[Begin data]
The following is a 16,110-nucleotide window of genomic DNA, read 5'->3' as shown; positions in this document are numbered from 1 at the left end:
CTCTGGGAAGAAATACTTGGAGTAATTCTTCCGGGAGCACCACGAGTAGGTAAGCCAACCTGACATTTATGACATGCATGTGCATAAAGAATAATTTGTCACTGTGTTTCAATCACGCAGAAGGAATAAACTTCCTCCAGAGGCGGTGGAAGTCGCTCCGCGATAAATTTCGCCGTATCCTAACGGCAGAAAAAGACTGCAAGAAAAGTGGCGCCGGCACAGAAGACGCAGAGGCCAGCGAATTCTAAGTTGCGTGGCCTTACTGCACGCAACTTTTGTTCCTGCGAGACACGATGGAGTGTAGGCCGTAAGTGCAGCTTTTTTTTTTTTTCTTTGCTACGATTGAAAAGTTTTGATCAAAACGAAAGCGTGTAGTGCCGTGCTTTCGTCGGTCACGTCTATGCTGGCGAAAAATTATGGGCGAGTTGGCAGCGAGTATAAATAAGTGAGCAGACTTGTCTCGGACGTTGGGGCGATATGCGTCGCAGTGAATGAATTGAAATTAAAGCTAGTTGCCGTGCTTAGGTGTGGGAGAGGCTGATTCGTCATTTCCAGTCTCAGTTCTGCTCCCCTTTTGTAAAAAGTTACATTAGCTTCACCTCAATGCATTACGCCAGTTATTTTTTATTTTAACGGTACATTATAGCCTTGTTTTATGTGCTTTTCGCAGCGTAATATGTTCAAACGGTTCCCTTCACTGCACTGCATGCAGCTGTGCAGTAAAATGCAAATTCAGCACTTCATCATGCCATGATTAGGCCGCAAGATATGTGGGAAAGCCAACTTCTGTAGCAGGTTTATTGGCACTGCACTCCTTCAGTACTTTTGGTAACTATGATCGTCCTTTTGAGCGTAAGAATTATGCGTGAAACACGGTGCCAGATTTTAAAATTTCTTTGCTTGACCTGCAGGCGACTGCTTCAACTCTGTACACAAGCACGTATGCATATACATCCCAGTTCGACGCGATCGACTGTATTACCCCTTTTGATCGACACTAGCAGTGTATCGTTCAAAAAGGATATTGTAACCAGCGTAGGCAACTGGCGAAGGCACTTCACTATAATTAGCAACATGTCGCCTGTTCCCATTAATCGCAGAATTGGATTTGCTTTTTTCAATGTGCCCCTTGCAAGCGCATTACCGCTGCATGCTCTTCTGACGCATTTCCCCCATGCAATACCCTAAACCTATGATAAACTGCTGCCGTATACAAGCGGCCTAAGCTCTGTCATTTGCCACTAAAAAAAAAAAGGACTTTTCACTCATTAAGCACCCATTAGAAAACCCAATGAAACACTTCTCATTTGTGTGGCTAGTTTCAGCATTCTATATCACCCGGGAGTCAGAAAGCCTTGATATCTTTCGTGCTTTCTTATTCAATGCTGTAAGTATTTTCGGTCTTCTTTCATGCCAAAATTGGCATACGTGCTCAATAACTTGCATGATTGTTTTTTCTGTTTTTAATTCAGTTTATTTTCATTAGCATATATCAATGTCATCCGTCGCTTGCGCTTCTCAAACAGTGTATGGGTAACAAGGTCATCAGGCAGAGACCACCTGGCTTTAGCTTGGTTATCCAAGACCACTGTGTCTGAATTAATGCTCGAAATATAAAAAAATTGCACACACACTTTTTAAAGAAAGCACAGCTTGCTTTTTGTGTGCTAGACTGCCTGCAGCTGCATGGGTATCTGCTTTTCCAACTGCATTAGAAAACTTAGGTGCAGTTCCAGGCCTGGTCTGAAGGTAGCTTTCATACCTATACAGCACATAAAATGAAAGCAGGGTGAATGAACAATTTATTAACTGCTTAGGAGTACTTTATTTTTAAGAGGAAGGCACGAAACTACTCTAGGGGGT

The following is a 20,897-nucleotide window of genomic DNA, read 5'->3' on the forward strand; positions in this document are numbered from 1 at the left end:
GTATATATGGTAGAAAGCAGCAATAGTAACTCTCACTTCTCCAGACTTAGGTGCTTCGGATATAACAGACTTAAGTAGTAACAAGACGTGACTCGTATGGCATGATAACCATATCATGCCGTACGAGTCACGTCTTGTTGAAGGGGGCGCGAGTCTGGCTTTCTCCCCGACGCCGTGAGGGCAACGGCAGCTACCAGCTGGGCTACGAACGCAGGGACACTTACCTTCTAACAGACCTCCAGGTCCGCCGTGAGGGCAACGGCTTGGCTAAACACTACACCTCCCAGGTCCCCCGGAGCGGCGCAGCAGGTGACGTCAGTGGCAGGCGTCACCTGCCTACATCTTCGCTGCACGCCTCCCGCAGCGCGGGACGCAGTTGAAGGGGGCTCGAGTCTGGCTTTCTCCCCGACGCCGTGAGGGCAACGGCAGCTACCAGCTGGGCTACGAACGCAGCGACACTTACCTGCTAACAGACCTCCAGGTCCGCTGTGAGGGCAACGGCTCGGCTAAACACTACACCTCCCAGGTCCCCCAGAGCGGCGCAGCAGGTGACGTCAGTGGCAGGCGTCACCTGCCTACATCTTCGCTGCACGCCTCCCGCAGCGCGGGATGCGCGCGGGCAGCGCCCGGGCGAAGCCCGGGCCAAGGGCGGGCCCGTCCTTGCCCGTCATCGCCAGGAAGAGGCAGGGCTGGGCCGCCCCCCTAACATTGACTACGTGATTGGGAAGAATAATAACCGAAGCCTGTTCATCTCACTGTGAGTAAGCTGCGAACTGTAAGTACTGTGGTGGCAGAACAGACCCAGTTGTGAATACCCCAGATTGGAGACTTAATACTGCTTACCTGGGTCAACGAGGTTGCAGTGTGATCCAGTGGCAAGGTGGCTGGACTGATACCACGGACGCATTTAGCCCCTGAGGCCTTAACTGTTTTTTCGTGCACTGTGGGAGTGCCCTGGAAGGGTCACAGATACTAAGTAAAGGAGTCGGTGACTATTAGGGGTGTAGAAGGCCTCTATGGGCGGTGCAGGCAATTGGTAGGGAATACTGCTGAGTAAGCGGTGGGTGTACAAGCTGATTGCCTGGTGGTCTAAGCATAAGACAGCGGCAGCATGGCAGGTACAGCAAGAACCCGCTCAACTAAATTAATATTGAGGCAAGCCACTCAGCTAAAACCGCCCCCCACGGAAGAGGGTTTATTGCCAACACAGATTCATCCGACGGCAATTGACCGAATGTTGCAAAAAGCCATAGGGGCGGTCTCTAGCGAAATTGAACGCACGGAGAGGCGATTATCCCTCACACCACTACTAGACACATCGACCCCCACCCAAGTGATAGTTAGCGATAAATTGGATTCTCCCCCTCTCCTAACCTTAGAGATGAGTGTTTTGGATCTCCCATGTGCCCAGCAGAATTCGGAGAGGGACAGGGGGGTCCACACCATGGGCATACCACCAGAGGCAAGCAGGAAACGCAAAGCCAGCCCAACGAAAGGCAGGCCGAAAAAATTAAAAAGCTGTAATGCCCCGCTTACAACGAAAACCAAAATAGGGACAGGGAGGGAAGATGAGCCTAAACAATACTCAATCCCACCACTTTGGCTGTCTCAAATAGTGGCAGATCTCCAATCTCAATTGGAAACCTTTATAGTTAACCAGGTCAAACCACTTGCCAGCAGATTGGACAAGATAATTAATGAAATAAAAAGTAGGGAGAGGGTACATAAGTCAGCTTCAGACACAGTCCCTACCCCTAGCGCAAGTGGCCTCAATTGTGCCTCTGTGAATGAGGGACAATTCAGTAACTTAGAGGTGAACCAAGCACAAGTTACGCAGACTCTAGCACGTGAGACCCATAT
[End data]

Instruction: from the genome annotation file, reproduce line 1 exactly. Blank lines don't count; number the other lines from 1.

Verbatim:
The following is a 16,110-nucleotide window of genomic DNA, read 5'->3' as shown; positions in this document are numbered from 1 at the left end: